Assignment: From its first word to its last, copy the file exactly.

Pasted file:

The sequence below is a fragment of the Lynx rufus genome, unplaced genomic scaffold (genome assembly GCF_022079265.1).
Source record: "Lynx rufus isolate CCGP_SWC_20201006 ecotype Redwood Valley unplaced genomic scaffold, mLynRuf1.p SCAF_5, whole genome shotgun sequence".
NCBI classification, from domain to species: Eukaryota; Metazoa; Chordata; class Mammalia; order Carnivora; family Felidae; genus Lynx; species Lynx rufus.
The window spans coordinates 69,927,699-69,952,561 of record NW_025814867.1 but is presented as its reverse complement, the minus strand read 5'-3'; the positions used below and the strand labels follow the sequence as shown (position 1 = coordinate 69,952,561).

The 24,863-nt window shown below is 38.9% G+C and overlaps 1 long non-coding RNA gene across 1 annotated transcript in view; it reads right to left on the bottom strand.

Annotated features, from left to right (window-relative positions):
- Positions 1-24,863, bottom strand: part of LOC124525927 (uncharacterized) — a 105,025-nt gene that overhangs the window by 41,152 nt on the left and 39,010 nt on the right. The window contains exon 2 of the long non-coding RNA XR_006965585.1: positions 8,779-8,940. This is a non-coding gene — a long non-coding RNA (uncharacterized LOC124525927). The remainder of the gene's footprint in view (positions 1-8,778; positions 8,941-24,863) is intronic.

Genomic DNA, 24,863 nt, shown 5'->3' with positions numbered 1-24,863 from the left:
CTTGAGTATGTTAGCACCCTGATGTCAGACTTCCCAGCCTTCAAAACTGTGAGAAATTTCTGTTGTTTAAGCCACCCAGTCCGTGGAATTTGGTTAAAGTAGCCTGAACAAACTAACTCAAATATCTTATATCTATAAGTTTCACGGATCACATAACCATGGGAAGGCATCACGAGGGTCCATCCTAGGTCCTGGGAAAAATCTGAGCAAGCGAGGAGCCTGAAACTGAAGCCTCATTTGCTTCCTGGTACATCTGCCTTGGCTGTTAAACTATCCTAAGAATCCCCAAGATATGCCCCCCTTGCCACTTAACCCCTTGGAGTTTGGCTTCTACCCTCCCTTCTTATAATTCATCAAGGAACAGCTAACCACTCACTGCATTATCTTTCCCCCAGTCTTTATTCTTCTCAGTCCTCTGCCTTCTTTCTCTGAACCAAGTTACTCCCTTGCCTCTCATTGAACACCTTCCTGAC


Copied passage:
The sequence below is a fragment of the Lynx rufus genome, unplaced genomic scaffold (genome assembly GCF_022079265.1).
Source record: "Lynx rufus isolate CCGP_SWC_20201006 ecotype Redwood Valley unplaced genomic scaffold, mLynRuf1.p SCAF_5, whole genome shotgun sequence".
NCBI classification, from domain to species: Eukaryota; Metazoa; Chordata; class Mammalia; order Carnivora; family Felidae; genus Lynx; species Lynx rufus.
The window spans coordinates 69,927,699-69,952,561 of record NW_025814867.1 but is presented as its reverse complement, the minus strand read 5'-3'; the positions used below and the strand labels follow the sequence as shown (position 1 = coordinate 69,952,561).

The 24,863-nt window shown below is 38.9% G+C and overlaps 1 long non-coding RNA gene across 1 annotated transcript in view; it reads right to left on the bottom strand.

Annotated features, from left to right (window-relative positions):
- Positions 1-24,863, bottom strand: part of LOC124525927 (uncharacterized) — a 105,025-nt gene that overhangs the window by 41,152 nt on the left and 39,010 nt on the right. The window contains exon 2 of the long non-coding RNA XR_006965585.1: positions 8,779-8,940. This is a non-coding gene — a long non-coding RNA (uncharacterized LOC124525927). The remainder of the gene's footprint in view (positions 1-8,778; positions 8,941-24,863) is intronic.

Genomic DNA, 24,863 nt, shown 5'->3' with positions numbered 1-24,863 from the left:
CTTGAGTATGTTAGCACCCTGATGTCAGACTTCCCAGCCTTCAAAACTGTGAGAAATTTCTGTTGTTTAAGCCACCCAGTCCGTGGAATTTGGTTAAAGTAGCCTGAACAAACTAACTCAAATATCTTATATCTATAAGTTTCACGGATCACATAACCATGGGAAGGCATCACGAGGGTCCATCCTAGGTCCTGGGAAAAATCTGAGCAAGCGAGGAGCCTGAAACTGAAGCCTCATTTGCTTCCTGGTACATCTGCCTTGGCTGTTAAACTATCCTAAGAATCCCCAAGATATGCCCCCCTTGCCACTTAACCCCTTGGAGTTTGGCTTCTACCCTCCCTTCTTATAATTCATCAAGGAACAGCTAACCACTCACTGCATTATCTTTCCCCCAGTCTTTATTCTTCTCAGTCCTCTGCCTTCTTTCTCTGAACCAAGTTACTCCCTTGCCTCTCATTGAACACCTTCCTGAC